Statistics show that approximately 40% of marriages end in divorce. As such, it is critical that married people plan accordingly in case things go awry. One way of planning for such an occurrence if you didn’t sign a prenuptial agreement is to sign a postnuptial agreement. Postnuptial agreements are signed after a couple is married.
Why should couples consider a postnuptial agreement?
Couples may not see the need for a prenuptial agreement when they get married, but things change. You may get a significant amount of fortune and become worried that you’ll lose it in divorce in future. You may also decide to quit your job to raise your kids and need assurance that your rights and future will be protected in the event of a divorce. Luckily, postnuptial agreements in New York are legally binding and enforceable.
In both, full financial disclosure is mandatory. This includes information on all assets and debts, both combined and individual. It also includes the payment plans for all debts, the details of your Will, a list of belongings owned jointly and separately, spousal support, child support for children from a different marriage or relationship, splitting of all property between the two partners in the event of divorce, insurance coverage, and future income or gains.
Postnuptial agreements can be edited and amended with time and as the married partners continue to gain wealth. You might get a promotion, come into a large inheritance or become successful within the course of your marriage. It is advisable for couples to draft postnups after marriage in order to make important changes that were missing in the prenup. In this case, the postnup will reign supreme in the event of a divorce. However, if the postnup did not involve full disclosure and other important elements, it will be declared null and void, and the prenup will be used instead. This can work in favor of either one of the parties.
If no postnuptial agreement is present, the law dictates that property be divided equally between divorcing partners. This is not always fair if one party worked for or inherited the wealth. This is one of the reasons why a postnuptial agreement is necessary. Aside from divorce, a postnuptial agreement is used to determine the division of assets upon the death of one spouse.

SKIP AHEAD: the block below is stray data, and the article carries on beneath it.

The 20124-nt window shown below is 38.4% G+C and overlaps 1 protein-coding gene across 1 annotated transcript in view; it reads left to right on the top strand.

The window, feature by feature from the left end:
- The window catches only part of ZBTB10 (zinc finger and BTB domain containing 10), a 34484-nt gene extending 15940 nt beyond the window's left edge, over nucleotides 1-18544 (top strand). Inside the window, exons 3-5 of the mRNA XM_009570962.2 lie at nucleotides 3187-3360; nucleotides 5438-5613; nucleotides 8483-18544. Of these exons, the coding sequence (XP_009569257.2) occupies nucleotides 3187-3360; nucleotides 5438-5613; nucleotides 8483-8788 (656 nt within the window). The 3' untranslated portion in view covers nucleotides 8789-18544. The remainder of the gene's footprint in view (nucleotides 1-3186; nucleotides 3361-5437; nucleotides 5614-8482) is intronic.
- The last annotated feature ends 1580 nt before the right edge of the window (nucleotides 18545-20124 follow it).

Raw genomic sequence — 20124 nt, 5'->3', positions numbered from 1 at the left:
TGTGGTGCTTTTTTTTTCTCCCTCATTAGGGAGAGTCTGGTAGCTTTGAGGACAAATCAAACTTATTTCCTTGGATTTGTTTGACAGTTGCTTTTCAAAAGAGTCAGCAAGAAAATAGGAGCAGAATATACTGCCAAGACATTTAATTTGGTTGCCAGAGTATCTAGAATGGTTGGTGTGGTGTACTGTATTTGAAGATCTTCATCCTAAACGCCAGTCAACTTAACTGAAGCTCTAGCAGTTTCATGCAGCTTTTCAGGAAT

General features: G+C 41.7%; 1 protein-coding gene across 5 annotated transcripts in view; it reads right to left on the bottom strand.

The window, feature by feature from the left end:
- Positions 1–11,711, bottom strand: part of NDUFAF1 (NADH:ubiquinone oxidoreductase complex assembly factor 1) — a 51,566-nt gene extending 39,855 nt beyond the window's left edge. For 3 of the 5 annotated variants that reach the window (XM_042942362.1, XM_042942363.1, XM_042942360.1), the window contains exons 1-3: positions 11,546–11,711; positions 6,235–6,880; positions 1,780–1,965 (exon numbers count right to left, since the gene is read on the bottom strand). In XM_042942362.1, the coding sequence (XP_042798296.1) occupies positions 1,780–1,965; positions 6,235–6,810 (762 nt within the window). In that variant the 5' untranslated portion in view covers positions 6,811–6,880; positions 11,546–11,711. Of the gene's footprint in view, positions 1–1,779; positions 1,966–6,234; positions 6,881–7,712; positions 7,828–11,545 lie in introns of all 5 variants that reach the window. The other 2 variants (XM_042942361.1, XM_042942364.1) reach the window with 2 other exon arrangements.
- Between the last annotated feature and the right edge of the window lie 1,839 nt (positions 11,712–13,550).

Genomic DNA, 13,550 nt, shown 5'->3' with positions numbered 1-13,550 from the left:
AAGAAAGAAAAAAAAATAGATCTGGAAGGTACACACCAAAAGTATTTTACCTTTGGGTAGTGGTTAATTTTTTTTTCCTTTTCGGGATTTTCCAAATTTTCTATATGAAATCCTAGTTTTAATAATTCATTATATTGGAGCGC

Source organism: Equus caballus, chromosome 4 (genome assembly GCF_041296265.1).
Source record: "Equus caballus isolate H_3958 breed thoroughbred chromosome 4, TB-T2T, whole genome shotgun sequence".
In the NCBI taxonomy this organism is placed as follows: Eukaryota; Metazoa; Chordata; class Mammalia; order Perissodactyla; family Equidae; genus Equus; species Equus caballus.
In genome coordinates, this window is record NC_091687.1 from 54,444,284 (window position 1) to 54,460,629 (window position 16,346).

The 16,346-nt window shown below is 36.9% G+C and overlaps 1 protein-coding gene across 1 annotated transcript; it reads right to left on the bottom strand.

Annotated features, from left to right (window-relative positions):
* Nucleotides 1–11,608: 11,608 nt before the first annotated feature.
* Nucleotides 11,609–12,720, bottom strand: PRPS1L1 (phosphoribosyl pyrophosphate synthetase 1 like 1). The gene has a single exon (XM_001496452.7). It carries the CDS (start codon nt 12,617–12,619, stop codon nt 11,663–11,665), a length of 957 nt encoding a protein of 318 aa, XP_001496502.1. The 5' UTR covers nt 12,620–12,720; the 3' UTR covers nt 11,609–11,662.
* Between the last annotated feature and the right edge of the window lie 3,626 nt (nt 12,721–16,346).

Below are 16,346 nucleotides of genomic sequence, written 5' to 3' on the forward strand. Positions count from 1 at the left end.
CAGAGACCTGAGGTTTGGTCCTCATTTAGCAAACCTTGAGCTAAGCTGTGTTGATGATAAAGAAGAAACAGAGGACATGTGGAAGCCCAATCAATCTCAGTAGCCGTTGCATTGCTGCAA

The Role of an Attorney in a Postnuptial Agreement
There are a number of reasons why you would need a lawyer for your postnuptial agreement.
The main reason is the actual drafting of the postnuptial agreement. A postnuptial agreement has to be notarized. Without this is not enforceable by law. The process of drafting and notarizing is complex and is done by an experienced lawyer who will include everything necessary.
Courts take postnuptial agreements where the two parties each had different representation more seriously than if one lawyer was involved or none at all. It is imperative that you get at least one lawyer involved in the process. If you can afford to, two lawyers are the option, one for each spouse. A consultation with and involvement of a lawyer is critical as they will make sure all bases are covered. If one spouse does not have their own lawyer, then a judge could dismiss the agreement altogether.
A postnuptial agreement is cheaper than getting a divorce without one. The cost is less compared to the legal representation costs that will be incurred during a divorce.
Experienced attorneys will draft comprehensive documents that will hold in the event of a divorce or death of a spouse. Any postnuptial agreement should be witnessed by either a notary or a lawyer. So even if you draft your own postnuptial agreement, you need a lawyer to at least act as a witness. Remember that this will increase the chances of the postnup being fully relied on for splitting of assets during divorce proceedings. Full financial disclosure is an important feature of a strong postnup without which, a judge can choose to ignore the agreement and settle the divorce issues traditionally. There should be no sign of duress or undue influence. A postnup should appear to be well-thought out and not done in a rush. A good postnup should not be unconscionable. It should be fair to both parties and not lean in favor of one. Marital and separate property and debt should be well-defined.
All this information and details are too much for an individual who does not have a legal background.
Laws Governing Postnuptial Agreements
Although postnups vary from state to state, there are 5 things that each and every prenup should have. It should be drafted in writing, should be done with full and fair disclosure, must not be unconscionable, needs to be signed by both parties, and executed voluntarily. An oral postnuptial is no agreement at all.
A postnuptial agreement is referred to as a marital agreement in law. A couple gets to determine what marital property and separate property is in the marriage. The agreements can also include division of assets in kind and make up for monetary deficiencies.
It is clear that a lawyer is needed during the signing of a postnuptial agreement. The way to make sure your postnuptial agreement is foolproof and all-inclusive as well as legal is to get sound advice from a professional. Give us a call today for experienced representation and advice on postnups and divorce in Manhattan.